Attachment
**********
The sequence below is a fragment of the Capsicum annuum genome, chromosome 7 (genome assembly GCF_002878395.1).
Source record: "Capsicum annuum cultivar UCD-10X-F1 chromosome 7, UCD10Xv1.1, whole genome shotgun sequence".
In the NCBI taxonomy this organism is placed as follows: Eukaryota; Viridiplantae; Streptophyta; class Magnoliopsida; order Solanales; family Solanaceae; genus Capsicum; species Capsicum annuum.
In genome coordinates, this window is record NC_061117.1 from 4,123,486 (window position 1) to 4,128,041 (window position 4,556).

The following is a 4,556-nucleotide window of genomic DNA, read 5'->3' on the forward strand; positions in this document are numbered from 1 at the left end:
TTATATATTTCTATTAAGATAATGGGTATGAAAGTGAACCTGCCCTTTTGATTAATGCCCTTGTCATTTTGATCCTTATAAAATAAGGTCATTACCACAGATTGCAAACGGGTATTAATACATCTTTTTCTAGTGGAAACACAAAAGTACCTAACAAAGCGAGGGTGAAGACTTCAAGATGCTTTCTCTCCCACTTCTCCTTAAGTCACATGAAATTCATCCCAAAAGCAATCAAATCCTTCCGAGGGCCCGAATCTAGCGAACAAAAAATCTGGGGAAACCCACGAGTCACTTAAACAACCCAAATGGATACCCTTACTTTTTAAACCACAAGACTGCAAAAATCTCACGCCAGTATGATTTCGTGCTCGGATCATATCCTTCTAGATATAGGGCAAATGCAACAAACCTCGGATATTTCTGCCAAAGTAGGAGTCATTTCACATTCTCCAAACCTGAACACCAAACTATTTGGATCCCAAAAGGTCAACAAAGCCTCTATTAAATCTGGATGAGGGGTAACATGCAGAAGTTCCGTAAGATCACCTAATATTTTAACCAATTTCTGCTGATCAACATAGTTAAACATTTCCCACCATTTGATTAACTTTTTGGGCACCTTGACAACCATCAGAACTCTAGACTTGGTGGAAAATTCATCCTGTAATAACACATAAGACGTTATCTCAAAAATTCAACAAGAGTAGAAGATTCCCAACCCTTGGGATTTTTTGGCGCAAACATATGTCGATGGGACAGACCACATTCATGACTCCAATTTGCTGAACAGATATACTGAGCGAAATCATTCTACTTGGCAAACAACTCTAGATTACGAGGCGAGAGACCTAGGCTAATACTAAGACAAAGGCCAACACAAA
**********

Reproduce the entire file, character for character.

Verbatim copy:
The sequence below is a fragment of the Capsicum annuum genome, chromosome 7 (genome assembly GCF_002878395.1).
Source record: "Capsicum annuum cultivar UCD-10X-F1 chromosome 7, UCD10Xv1.1, whole genome shotgun sequence".
In the NCBI taxonomy this organism is placed as follows: Eukaryota; Viridiplantae; Streptophyta; class Magnoliopsida; order Solanales; family Solanaceae; genus Capsicum; species Capsicum annuum.
In genome coordinates, this window is record NC_061117.1 from 4,123,486 (window position 1) to 4,128,041 (window position 4,556).

The following is a 4,556-nucleotide window of genomic DNA, read 5'->3' on the forward strand; positions in this document are numbered from 1 at the left end:
TTATATATTTCTATTAAGATAATGGGTATGAAAGTGAACCTGCCCTTTTGATTAATGCCCTTGTCATTTTGATCCTTATAAAATAAGGTCATTACCACAGATTGCAAACGGGTATTAATACATCTTTTTCTAGTGGAAACACAAAAGTACCTAACAAAGCGAGGGTGAAGACTTCAAGATGCTTTCTCTCCCACTTCTCCTTAAGTCACATGAAATTCATCCCAAAAGCAATCAAATCCTTCCGAGGGCCCGAATCTAGCGAACAAAAAATCTGGGGAAACCCACGAGTCACTTAAACAACCCAAATGGATACCCTTACTTTTTAAACCACAAGACTGCAAAAATCTCACGCCAGTATGATTTCGTGCTCGGATCATATCCTTCTAGATATAGGGCAAATGCAACAAACCTCGGATATTTCTGCCAAAGTAGGAGTCATTTCACATTCTCCAAACCTGAACACCAAACTATTTGGATCCCAAAAGGTCAACAAAGCCTCTATTAAATCTGGATGAGGGGTAACATGCAGAAGTTCCGTAAGATCACCTAATATTTTAACCAATTTCTGCTGATCAACATAGTTAAACATTTCCCACCATTTGATTAACTTTTTGGGCACCTTGACAACCATCAGAACTCTAGACTTGGTGGAAAATTCATCCTGTAATAACACATAAGACGTTATCTCAAAAATTCAACAAGAGTAGAAGATTCCCAACCCTTGGGATTTTTTGGCGCAAACATATGTCGATGGGACAGACCACATTCATGACTCCAATTTGCTGAACAGATATACTGAGCGAAATCATTCTACTTGGCAAACAACTCTAGATTACGAGGCGAGAGACCTAGGCTAATACTAAGACAAAGGCCAACACAAA